2 Tie One On

An apron made of men's dress shirts, that is! My mom recently came across this idea in the summer issue of Fresh Style magazine and decided to give it a try. (The magazine credits Lark Crafts with the idea, and it also can be found in the book Sewn by Hand by Susan Wasinger.)

To complete this project, simply gather some men's dress shirts and pull out your scissors and sewing machine. (Of course you could sew everything by hand as well, but the machine makes this project super easy.) Each apron requires the front plackets of two men's dress shirts, but because my mom plans to make a few of these as gifts, she just picked up several old shirts on half-price day at Goodwill. After washing the shirts, she simply followed the detailed-but-simple directions in the magazine and had a ball making aprons!

Of course, we recognize that you can find some really cute aprons for next to nothing at stores like T.J.Maxx, Marshall's, and Ross these days, but sometimes it's just fun to make your own and maybe even repurpose something you already have. The pockets on these aprons are so handy, and I love the vintage feel of them. They're perfect for cooking, gardening, painting, or even washing the dog!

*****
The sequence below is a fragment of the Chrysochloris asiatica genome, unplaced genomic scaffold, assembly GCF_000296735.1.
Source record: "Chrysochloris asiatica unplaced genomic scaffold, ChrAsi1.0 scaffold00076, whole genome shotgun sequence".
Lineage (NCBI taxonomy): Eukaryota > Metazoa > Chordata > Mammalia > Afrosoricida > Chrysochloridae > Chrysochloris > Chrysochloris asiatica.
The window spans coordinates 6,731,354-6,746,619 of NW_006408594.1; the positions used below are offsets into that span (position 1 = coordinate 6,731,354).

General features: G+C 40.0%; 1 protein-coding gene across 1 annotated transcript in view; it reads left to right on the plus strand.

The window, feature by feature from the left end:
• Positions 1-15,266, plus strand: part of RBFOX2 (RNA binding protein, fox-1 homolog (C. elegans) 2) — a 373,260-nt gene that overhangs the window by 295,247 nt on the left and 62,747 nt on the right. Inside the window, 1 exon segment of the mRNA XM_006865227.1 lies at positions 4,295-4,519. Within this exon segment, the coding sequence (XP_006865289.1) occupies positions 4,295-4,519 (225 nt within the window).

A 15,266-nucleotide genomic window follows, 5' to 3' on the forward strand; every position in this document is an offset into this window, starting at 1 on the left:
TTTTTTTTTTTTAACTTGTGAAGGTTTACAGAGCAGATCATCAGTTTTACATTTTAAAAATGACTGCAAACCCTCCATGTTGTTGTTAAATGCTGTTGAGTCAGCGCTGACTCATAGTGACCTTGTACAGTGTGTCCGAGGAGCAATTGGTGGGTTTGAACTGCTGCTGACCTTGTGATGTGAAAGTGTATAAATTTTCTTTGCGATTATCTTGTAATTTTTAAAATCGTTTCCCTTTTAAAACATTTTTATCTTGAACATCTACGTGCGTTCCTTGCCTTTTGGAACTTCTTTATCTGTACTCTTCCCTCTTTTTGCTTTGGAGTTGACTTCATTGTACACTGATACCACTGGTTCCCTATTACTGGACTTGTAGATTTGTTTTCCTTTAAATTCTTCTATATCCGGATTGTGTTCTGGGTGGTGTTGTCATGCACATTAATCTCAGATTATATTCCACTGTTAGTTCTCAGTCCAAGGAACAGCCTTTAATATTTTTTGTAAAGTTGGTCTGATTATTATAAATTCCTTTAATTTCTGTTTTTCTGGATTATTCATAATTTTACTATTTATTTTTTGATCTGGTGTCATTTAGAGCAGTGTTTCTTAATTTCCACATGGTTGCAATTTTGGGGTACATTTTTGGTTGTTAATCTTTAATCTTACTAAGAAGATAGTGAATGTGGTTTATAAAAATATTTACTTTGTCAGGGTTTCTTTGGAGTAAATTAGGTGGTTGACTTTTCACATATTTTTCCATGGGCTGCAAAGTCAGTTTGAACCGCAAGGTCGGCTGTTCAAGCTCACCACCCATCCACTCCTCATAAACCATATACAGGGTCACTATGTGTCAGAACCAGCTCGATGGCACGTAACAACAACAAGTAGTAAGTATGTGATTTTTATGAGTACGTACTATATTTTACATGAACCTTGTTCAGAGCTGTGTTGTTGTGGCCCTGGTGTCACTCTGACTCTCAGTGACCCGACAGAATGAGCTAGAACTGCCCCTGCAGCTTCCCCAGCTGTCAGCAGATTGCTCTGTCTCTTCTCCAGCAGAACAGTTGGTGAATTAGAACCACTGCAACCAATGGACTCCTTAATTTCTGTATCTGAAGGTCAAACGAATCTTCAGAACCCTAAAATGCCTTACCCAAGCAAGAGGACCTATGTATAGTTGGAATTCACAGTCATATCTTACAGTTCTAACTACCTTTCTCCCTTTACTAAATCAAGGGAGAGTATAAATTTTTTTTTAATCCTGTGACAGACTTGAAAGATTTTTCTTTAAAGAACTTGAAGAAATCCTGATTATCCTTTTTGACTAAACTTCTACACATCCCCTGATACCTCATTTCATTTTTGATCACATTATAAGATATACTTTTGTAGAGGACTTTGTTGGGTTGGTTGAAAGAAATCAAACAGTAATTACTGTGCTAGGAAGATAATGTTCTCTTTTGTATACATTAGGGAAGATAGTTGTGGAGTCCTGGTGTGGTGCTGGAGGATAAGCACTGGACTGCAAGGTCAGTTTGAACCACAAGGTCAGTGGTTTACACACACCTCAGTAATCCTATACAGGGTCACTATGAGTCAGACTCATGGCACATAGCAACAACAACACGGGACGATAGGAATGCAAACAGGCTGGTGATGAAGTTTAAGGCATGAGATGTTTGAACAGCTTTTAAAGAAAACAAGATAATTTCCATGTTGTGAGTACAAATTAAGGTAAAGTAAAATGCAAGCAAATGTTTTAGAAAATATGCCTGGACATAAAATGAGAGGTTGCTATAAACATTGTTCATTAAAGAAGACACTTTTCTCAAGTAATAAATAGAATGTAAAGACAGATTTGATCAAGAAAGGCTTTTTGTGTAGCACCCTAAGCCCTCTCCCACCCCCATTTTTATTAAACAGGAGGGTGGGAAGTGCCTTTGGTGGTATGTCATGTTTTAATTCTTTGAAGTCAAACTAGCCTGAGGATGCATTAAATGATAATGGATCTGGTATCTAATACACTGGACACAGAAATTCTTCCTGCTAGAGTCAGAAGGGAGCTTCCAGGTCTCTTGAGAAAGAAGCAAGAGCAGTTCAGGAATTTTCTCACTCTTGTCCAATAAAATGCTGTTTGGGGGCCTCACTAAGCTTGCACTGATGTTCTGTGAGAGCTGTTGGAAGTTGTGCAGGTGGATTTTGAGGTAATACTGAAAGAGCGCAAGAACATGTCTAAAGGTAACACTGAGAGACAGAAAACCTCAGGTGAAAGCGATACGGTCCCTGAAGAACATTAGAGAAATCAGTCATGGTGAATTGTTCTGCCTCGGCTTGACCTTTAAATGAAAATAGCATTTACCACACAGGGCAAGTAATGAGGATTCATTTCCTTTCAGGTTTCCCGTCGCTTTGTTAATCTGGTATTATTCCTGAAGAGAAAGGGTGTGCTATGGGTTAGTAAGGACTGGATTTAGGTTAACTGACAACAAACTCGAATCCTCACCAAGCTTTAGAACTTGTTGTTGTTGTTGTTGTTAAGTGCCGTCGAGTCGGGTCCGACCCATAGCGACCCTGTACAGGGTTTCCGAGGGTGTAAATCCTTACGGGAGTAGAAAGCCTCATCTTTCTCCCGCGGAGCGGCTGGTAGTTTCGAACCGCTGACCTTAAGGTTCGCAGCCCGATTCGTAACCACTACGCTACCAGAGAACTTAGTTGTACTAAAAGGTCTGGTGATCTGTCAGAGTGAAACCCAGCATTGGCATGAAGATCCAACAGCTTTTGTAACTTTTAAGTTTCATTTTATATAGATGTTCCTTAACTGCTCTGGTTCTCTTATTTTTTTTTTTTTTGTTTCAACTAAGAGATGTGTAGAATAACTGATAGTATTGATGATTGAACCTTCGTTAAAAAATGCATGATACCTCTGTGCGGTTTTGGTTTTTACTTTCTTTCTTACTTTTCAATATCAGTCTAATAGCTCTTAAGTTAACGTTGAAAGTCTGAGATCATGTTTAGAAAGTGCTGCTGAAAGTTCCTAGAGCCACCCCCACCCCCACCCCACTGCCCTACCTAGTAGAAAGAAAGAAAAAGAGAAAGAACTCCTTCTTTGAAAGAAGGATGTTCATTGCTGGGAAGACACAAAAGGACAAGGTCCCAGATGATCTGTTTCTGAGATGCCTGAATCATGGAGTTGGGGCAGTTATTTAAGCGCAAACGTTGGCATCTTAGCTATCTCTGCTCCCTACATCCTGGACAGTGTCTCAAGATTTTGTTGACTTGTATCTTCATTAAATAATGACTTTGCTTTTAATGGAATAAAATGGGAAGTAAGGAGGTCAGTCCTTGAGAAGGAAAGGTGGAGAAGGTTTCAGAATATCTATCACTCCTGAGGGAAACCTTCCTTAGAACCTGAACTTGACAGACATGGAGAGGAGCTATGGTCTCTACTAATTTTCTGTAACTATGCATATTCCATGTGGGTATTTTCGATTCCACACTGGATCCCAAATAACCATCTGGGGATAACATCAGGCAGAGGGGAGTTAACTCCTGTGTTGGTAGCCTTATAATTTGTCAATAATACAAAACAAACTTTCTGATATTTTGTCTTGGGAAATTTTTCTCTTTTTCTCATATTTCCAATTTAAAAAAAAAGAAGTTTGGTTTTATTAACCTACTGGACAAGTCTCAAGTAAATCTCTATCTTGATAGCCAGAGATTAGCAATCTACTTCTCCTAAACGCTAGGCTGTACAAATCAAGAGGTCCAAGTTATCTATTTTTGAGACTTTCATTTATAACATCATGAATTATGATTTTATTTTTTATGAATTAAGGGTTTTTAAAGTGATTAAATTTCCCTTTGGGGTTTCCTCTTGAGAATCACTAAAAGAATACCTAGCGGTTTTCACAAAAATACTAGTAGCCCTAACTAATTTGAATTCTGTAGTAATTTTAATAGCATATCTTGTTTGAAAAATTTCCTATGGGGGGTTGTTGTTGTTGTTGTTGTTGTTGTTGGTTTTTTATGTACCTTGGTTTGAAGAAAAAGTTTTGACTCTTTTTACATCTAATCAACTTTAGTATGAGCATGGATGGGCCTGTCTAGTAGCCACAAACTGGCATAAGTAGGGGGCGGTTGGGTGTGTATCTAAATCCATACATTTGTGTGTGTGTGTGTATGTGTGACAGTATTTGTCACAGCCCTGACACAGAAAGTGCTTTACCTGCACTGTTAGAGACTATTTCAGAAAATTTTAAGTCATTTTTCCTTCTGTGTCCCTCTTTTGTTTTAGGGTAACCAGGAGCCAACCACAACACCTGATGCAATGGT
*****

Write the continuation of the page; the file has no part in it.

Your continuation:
Next, not to leave the sleeves out of the fun, my mom borrowed another idea that she saw in Flea Market Style magazine and made wine sleeves, which took her almost no time at all to make. (By the way, old shirt sleeves also make great car armrest covers if you're worried about dirty dog paws and puppy drool like I am.)

Sew the sleeve together (tailor it however you think it looks best), slip in a bottle of your favorite wine, tie a ribbon around the collar, and you've got yourself a darling gift. 

Now that we've discovered cute ways to use the plackets and sleeves of button-down shirts, one question remains: what to do with the collars? Maybe sew them around the necks of baby onesies? Or around the necks of dog t-shirts? (Because we all know that babies and dogs like collared shirts, right?) Have you got any other ideas? If so, please share them in the comments section below. (If you leave me a really good idea, who knows, maybe we'll make a sample and send it to you.) 


Anonymous said...

I'm sorry to inform you that the collar is--far and away--the most worn (and dirtiest) part of a used man's shirt, so I'd stay away from it . . .

Nan said...

I don't recommend using nasty, dirty shirts to begin with, silly! I'm always surprised to find things at thrift shops that are in such new condition, so if you're going the thrift shop route, just make sure to pick out shirts that are clean and not overly worn.

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